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Todd Suomela

Fanning the Flames While the Humanities Burn - The Chronicle of Higher Education - 0 views

  • Yet before we have even had time to digest this criticism, the authors change their mind: Perhaps diversification is responsible for shrinkage, and it is for the best! "Some of what Kay figures as disciplinary attrition," they write, "looks from our vantage point like the very necessary unsettling of white male dominance." It is not entirely clear whether they mean that the tremendous drop in enrollment and jobs can be accounted for by the attrition of white males (it cannot), or rather, more likely, that the shrinkage of the profession is a necessary and therefore justified consequence of the moral housecleaning it was forced to endure. On the latter reading, the problem with Kay’s essay is not one of diagnosis. It is rather that he fails to appreciate the extent to which both he and the discipline he eulogizes deserve whatever misfortune happens to befall them. (Indeed, these four horsewomen of the apocalypse promise that "a cleansing flame will allow us to build a better structure.")
  • Their lengthy description, displaying most fully the confusions of snark for wit and of hyperbole for exactitude that pervade the piece, is not, strictly speaking, false. Choosing what to wear for conferences and interviews is not always easy. And the attempt to meet contradictory standards (formal but not too formal, etc.) leads both men and women to come to resemble one another, as they all jointly reach toward an elusive ideal of professional suitability. But this awkward process of convergence is surely just what Kay means to convey with his description of the participants as sharing a "self-conscious aesthetic." As for misogyny, it is not obvious to me who comes off worse, the men with their "mummified" hair and pairs of identical try-hard-casual sneakers, or those women in their suits. But then again, who cares? The structuring idea of the essay, remember, is that English professors are dithering while their profession dies. It is hard to imagine a better illustration of this point than four tenure-track professors spending five paragraphs of their response criticizing a line about Ann Taylor dresses.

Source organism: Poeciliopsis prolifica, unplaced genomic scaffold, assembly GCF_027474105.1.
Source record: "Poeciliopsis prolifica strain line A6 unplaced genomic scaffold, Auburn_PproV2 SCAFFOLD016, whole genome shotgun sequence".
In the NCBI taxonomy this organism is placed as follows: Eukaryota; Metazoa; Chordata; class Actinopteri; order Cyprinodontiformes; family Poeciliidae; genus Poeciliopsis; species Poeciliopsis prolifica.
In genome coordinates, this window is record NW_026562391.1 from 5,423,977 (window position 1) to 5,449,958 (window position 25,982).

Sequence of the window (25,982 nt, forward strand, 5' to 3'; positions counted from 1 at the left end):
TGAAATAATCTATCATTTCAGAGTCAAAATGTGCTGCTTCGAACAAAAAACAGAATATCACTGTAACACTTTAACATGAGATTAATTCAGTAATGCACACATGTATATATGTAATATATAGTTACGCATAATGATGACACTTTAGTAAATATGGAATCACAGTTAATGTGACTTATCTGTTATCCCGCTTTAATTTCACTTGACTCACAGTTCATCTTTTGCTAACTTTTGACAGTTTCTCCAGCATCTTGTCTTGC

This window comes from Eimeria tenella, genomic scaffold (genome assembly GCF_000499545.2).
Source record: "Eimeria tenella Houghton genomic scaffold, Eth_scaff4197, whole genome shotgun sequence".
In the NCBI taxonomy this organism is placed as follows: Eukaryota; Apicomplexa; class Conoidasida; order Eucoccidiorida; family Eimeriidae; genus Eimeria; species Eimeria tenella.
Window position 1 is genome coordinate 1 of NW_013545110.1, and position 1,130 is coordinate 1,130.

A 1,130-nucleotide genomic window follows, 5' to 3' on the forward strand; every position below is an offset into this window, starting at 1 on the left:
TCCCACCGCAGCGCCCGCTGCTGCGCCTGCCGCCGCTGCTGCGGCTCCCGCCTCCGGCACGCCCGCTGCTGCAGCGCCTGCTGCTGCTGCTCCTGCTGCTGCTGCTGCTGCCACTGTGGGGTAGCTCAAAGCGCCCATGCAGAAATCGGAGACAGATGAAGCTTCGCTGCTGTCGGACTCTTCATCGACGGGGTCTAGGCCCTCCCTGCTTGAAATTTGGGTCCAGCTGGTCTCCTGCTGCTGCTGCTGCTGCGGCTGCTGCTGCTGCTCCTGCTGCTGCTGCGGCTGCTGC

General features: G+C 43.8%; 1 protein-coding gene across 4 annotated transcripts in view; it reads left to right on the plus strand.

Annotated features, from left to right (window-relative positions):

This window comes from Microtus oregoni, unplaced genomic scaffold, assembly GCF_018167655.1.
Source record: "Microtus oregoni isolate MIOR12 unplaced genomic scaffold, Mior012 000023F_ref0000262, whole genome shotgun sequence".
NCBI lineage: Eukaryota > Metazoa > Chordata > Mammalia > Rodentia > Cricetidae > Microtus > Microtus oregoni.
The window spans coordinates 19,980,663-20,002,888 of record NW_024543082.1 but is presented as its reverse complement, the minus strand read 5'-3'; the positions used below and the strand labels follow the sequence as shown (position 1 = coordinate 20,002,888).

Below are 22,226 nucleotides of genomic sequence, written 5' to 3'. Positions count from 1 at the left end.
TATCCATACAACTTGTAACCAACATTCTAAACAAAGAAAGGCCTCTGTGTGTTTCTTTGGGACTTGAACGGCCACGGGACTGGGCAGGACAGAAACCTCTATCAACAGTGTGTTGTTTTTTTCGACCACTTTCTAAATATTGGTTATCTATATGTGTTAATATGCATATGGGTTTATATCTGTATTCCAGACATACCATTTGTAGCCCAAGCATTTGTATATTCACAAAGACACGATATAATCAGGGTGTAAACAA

• Kay says very clearly what he misses about his life at the university: talking to and reading poetry with an adviser he admires, doing work he cares about, and being part of a community that could provide him with the opportunity to talk about literature with those who share his love for it. This fantasy is the fantasy of those who wish to dedicate themselves to a life of the mind. It is mine. Here, apparently, lies Kay’s real sin. It is not his unwitting bigotry. Ultimately, the scandal of his piece has little to do with his adoring descriptions of his academic adviser or his sartorial observational satire. His sin is that he fails to embrace his own sacrifice as well justified, fails to see his own loss as the "very necessary unsettling of white male dominance," fails to welcome the "cleansing flame." The problem is not what Kay says but that he dares to speak of his own predicament — that he dares to want publicly anything at all. After all, according to the authors, Kay, despite having had to abandon his vocation, possesses a power and freedom that they can only dream of. "Our point is this: It’s not that no woman would have written an essay like Kay’s. It’s that no woman could have done so, because no woman is permitted to navigate the MLA — let alone the world — in this fashion." Kay, that is, betrays women not only by failing to portray them as sufficiently capable and accomplished but also, and without contradiction, by failing to portray the degree to which they are, compared to him, utterly powerless. What woman could go in and out of conference rooms? What woman could sidle up to a couple of octogenarians in a conference-hotel lobby?
Todd Suomela

Academe's Extinction Event: Failure, Whiskey, and Professional Collapse at the MLA - Th... - 0 views

  • At some point, though, a presenter began reading a paper that caused me to look up at once from the wiki. This was Anna Kornbluh, of the University of Illinois at Chicago. Her paper was written in the same language as the others, but scythelike; she plied the language with weird skill, as if slicing a path toward some promontory of insight — and I found, to my surprise and unease, that I wanted to follow her there and stand and look out. Advertisement Her thesis was unsparing. “We have rhapsodized demolition as liberation while literally laying ruin to the university,” she argued, “a horror to be beheld by future historians — in the unlikely event there are any.” Literary theorists, by prizing an ethos of destruction in the name of freedom, had ironically aligned themselves with the external forces — political, administrative — that had for years conspired to obliterate the institution in which they work. “Human beings,” though, “are essentially builders,” she noted, channeling Marx — “architects of ideas” as well as topplers of norms. Both gestures, affirmation and dissent, are “life-sustaining”; ideally they coexist,  equipoised, twin components of a fulfilled life. A reconstructed university — and wider world — would depend on recovering the constructive and visionary impulse, which the profession had too long devalued in favor of critique. “Get building,” she enjoined the room.